Chinese coins - for beginners


If you have some Chinese coins or charms and don't know anything about them then read on. This short guide will help you learn how to identify your items and hopefully start you off on the great hobby of Chinese coin collecting. If you come across any terms or phrases you don't understand you may find their meaning in the glossary.

Here we will only talk about round coins. There are other shaped coins, notably spade shaped and knife shaped, but we will deal with these in a later update of this web site. This is not a history of Chinese coins, only a guide on how to identify them. We will add a brief history later.

I am writing this as I am learning about Chinese coins so nothing here is guaranteed to be entirely accurate. These are the problems I have come across in learning how to identify coins and my answers for solving them.

1) There are very few books available about Chines coins so you will probably have a great deal of trouble getting one. That's why this web site is here, too give you some information - for free.

2) All those Chinese characters (writing on the coins) look confusing. Don't let this worry you. There aren't actually all that many different characters used. Once you have identified a few of your coins you will start recognising the common characters. This just takes time and experience. We will have a list of characters and their meanings finished at a later date.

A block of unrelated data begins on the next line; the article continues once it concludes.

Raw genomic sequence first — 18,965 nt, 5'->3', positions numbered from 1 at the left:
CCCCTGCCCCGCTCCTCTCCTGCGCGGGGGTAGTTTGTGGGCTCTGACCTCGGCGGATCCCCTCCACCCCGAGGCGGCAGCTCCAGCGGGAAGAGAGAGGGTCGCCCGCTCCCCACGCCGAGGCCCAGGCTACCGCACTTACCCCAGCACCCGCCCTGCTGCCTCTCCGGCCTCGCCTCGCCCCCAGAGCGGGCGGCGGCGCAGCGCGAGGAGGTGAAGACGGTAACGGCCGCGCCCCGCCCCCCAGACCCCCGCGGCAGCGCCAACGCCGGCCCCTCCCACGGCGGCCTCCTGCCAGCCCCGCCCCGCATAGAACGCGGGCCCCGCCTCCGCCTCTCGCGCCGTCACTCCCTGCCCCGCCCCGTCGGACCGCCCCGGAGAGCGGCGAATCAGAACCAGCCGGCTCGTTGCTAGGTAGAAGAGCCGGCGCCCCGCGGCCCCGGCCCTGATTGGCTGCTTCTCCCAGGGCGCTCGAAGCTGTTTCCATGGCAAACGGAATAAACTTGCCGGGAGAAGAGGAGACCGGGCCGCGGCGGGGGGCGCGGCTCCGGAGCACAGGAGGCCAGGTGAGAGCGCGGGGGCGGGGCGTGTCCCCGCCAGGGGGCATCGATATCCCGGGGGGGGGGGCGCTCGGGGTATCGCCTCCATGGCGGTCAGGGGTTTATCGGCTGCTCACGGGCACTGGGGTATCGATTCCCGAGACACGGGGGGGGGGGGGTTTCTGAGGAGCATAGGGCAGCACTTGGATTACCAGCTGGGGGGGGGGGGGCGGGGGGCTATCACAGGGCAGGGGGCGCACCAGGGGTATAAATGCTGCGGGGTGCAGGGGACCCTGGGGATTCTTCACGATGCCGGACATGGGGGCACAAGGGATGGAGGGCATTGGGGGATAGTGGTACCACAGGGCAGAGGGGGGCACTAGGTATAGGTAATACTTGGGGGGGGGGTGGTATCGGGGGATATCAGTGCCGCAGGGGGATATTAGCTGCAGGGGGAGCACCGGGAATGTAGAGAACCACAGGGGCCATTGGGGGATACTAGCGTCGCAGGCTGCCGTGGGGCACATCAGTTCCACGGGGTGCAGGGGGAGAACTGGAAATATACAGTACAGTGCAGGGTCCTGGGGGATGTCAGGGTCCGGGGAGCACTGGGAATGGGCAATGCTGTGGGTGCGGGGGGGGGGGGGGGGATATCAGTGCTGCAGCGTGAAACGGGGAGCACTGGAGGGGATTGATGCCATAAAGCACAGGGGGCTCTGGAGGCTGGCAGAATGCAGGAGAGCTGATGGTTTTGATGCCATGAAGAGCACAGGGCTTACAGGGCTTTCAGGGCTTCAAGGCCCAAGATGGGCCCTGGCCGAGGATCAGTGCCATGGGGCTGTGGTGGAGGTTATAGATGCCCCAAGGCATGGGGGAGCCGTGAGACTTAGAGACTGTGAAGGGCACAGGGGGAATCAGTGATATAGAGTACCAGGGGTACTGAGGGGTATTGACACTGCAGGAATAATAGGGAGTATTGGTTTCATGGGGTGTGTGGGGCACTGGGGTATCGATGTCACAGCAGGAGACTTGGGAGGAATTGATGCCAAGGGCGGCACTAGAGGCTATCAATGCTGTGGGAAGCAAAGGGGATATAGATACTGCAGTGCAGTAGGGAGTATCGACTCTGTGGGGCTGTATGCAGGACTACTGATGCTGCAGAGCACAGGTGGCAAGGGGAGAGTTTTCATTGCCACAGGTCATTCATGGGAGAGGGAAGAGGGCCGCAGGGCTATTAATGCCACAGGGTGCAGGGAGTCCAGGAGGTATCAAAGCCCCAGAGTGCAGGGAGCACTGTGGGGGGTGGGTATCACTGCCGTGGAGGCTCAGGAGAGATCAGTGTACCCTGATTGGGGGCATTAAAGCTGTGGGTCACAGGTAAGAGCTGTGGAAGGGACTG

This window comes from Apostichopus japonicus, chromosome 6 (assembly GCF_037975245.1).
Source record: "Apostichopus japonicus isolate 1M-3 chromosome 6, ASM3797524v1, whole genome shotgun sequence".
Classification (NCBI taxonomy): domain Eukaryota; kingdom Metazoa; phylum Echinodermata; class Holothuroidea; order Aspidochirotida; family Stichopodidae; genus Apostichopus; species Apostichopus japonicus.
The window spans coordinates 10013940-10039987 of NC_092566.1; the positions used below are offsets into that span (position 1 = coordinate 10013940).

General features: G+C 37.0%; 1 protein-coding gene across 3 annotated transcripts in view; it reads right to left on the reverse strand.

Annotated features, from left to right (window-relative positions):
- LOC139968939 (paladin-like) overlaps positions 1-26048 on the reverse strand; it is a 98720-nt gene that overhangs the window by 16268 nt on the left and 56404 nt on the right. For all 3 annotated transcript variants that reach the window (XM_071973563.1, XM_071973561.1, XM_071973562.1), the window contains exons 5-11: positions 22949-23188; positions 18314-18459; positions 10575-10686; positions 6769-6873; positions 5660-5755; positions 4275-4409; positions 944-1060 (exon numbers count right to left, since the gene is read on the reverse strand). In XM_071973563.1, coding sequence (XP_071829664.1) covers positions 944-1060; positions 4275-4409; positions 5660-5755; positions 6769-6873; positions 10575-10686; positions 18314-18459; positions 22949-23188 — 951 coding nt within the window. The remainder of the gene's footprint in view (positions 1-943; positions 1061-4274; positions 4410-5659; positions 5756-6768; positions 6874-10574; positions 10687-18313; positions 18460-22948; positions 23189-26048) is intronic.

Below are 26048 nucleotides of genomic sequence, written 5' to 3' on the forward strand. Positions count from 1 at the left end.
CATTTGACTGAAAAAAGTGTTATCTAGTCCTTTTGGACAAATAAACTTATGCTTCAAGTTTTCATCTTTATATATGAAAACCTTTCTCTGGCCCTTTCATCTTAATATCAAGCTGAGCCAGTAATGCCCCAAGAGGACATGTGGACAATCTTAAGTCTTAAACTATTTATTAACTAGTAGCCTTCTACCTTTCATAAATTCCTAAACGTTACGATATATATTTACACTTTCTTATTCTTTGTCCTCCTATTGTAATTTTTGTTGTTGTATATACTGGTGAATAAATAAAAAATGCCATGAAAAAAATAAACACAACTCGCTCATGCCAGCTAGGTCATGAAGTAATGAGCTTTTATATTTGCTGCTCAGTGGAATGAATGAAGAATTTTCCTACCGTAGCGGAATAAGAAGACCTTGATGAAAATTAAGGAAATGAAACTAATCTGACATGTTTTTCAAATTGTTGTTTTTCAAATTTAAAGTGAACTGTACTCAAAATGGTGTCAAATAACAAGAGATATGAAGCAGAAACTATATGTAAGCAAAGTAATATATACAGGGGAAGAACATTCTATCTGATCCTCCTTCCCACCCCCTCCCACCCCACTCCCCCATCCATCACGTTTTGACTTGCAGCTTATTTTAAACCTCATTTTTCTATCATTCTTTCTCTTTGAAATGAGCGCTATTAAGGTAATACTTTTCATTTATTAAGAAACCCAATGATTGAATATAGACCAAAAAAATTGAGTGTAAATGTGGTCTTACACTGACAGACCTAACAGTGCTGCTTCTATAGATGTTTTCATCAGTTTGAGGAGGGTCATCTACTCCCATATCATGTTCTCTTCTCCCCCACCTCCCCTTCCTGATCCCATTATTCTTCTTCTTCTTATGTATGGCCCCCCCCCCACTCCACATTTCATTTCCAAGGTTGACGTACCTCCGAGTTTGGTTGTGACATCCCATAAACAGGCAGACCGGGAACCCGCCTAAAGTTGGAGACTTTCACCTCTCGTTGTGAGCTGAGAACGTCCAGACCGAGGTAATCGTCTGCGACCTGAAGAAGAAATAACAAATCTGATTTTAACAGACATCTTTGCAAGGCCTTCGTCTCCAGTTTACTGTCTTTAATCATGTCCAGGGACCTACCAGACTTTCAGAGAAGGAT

Obverse: the front face of the coin. Most coins will have four characters (see picture) on the obverse. Some older coins have two characters (see picture).
Reverse: the rear of the coin. Many coins have no characters on the reverse, referred to as "plain reverse" and is usually an indication of an older coin. Other coins may have two characters on the reverse (see picture) or in a few instances dots or crescents (see picture.) Larger coins represent a higher value coin and will often have four characters on the reverse (see picture).

3) Coin or Charm? If the item you are trying to identify has pictures of animals, people etc, or has more that four characters then it is probably a charm. You might find it in the Charms section of this web site.

4) The number one rule in reading a Chinese coin is to read the top character first, followed by the bottom character then the right and finally the left (T,B,R,L) (see picture). However, in a some cases coins are read in the Clockwise direction (T,R,B,L). These items can be identified if they have the bottom characters:
T'ung meaning "current"
Yuan meaning "new", "starting" or "opening"
Chung meaning "heavy"

Unfortunately there are even exceptions to this rule, notably with Annamese coins. If your coin has only two characters then read the coin from right to left (R,L) (see picture).

5) What do the characters mean?
Obverse: Two character coins usually say something about the value of the coin (see picture), though this is not always the case. In a four character coin the first two characters read are the emperors reign title, followed by the type of coin, often T'ung Pao "current coin" (see picture).
Reverse: If a coin has characters on the reverse then these will almost certainly say where the coin was made (see picture) .Larger coins will also indicate the value of the coin (see picture) by having four characters.

Home Page